Team:Paris Bettencourt/Project/TB-ception


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Bacterial vectors offer a biological route to gene and protein delivery to cells such as macrophages. We want to investigate the potential use of Escherichia coli as a drug delivery system to kill Mycobacerium tuberculosis inside of the infected macrophages. In our system E. coli contains two expression systems enabeling Listeriolysin O (LLO) and Trechalose Dimycolate Hydrolase (TDMH) production. Subsequent to phagocytosis the E. coli are degraded within the phagosomes, causing the release of LLO and TDMH from the bacteria. LLO acts by forming large pores in the phagosomal membrane, thus releasing TDMH into the cytosol. TDMH can then trigger lysis of the mycobacterial cell wall.

Tuberculosis is a disease on the rise in recent years. Despite numerous technological advances, this disease is difficult to treat and diagnose. We are interested in for this project only to the difficulties inherent to the treatment.
When we think about bacteria and health we always think about problems such as antibiotic resistances. Imagine that this time the bacteria will not be against you but with you.


Mycobacterium tuberculosis subverts the immune system. It stays latent in the macrophages and evades destruction by preventing the phagosome maturation. We need to find a new way to reach it.


Use bactofection to target the immune system (especially the macrophages) and deliver a protein that will kill the Mycobacteria.


Why in the 21st century is it so difficult to treat tuberculosis?

This is due to several parameters linked to the nature of the pathogen, Mycobacterium tuberculosis:
- This bacterium has the power to replicate or remain dormant for years inside the macrophages.
It happens by many complex mechanisms including prevention of the phagosomal maturation. This phenomenon involves coronin-1.
- The cell wall of M.tuberculosis is very complex and it's difficult for drugs to get inside.
- The growth of the bacteria is very slow and majority of drugs can reach only bacteria which are dividing.


We wanted to overcome these issues using 2 approaches:
In the first one we want to introduce an expression system containing a gene for a cutinase-like serine esterase that triggers rapid lysis of the mycobacterial cell wall and a gene encoding a protein which forms large pores in the phagosomal membrane where mycobacteria are located, thus releasing the target protein into the cytosol. In the second one we want to develop a bacteria-based iRNA delivery system for silencing the coronin-1 gene of the macrophages. Coronin-1 is a protein which surrounds the mycobacterial phagosome allowing mycobacteria to survive within them. Silencing of this gene will result in the enhancement of the lysosome/phagosome fusion.
Only the first approach was developped during iGEM.


We used Mycobacterium smegmatis as a model. This model was chosen because it is non-pathogenic and it grows quickly (comparing to Mycobacterium tuberculosis)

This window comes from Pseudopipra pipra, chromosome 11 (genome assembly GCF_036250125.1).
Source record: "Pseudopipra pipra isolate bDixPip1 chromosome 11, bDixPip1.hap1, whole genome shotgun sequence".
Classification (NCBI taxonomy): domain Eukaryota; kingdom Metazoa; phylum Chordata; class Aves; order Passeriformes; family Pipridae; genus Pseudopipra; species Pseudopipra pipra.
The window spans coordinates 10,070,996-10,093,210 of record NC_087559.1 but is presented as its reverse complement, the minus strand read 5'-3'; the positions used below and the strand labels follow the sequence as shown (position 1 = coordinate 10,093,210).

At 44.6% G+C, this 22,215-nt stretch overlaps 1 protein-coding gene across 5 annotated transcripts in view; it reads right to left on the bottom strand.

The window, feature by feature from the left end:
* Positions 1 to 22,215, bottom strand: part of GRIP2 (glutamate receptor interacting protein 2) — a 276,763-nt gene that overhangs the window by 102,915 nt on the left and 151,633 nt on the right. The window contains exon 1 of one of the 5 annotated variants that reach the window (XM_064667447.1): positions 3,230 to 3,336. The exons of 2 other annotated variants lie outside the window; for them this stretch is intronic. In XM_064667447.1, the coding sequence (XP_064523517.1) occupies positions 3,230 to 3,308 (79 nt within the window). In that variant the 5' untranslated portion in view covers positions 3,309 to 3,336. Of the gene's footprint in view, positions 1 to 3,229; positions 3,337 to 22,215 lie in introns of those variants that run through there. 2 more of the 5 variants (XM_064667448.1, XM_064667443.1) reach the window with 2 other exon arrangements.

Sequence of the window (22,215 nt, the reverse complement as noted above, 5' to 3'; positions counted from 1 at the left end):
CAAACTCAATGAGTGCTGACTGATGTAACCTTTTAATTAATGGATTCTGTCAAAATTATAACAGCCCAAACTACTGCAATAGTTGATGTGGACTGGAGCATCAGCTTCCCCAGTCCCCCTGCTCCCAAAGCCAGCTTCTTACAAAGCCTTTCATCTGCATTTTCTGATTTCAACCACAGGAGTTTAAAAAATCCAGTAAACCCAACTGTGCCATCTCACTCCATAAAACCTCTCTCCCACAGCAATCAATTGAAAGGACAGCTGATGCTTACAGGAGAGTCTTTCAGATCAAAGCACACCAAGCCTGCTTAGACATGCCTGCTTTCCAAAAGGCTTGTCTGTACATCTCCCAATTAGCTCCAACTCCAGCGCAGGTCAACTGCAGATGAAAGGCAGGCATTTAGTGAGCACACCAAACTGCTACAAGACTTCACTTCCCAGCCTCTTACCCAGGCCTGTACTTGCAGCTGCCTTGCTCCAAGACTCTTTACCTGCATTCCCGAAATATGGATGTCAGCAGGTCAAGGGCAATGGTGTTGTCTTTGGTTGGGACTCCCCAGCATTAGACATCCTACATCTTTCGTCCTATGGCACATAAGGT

Main results

Killing assay outside the macrophages
We performed a killing assay using different ratios of bacteria:

1 E.coli for 1 M.smegmatis
1 E.coli for 10 M.smegmatis
1 E.coli for 100 M.smegmatis

2 ratios were successful regarding the killing of M.smegmatis:
1 to 10 and 1 to 1.Whereas in the 1 to 100 ratio we observed a recovery of M.smegmatis.
In the figure 1 you can see in blue the behavior of M.smegmatis alone, in red the behavior of M.smegmatis when we add E.coli uninduced and in green the behavior of M.smegmatis when we add E.coli and we induced to produce TDMH.
We decided that we will use the 1/1 ratio for the rest of our experiments.

Killing assay inside the macrophages: microscopy and video movie


Our results show an indeniable role of the protein TDMH in the lysis of M.smegmatis. This target is independant of the Mycobacteria’s growth making it a molecule of choice in the war against tuberculosis.

Using E.coli as a vector allows us to target the macrophages using a natural process: the phagocytosis. We showed that E.coli can enter a macrophage where there is already M.smegmatis. They didn’t seem to be in the same phagosome but the TDMH produced by E.coli can reach M.smegmatis. This is possible thanks to the lysteriolysin that lysed E.coli’s phagosome.


It will be interesting to study the stability of TDMH at the phagosome’s pH and to imagine a protein delivery system that can target the macrophages without using a living organism (for example like they do with imiglucerase). The problem is our protein is not glycosylated so it will not be that easy.


1. Yang Y, Bhatti A, Ke D, Gonzalez-Juarrero M, Lenaerts A, Kremer L, Guerardel Y, Zhang P, Ojha AK (2012) : Exposure to a cutinase-like serine esterase triggers rapid lysis of multiple mycobacterial species. J Biol Chem. 2013 Jan 4;288(1):382-92.
2. Rajesh Jayachandran, Varadharajan Sundaramurthy, Benoit Combaluzier , Philipp Mueller, Hannelie Korf, Kris Huygen, Toru Miyazaki, Imke Albrecht, Jan Massner, Jean Pieters (2007) : Survival of Mycobacteria in Macrophages Is Mediated by Coronin 1-Dependent Activation of Calcineurin. Cell, Volume 130, Issue 1, 13 July 2007, Pages 12-14

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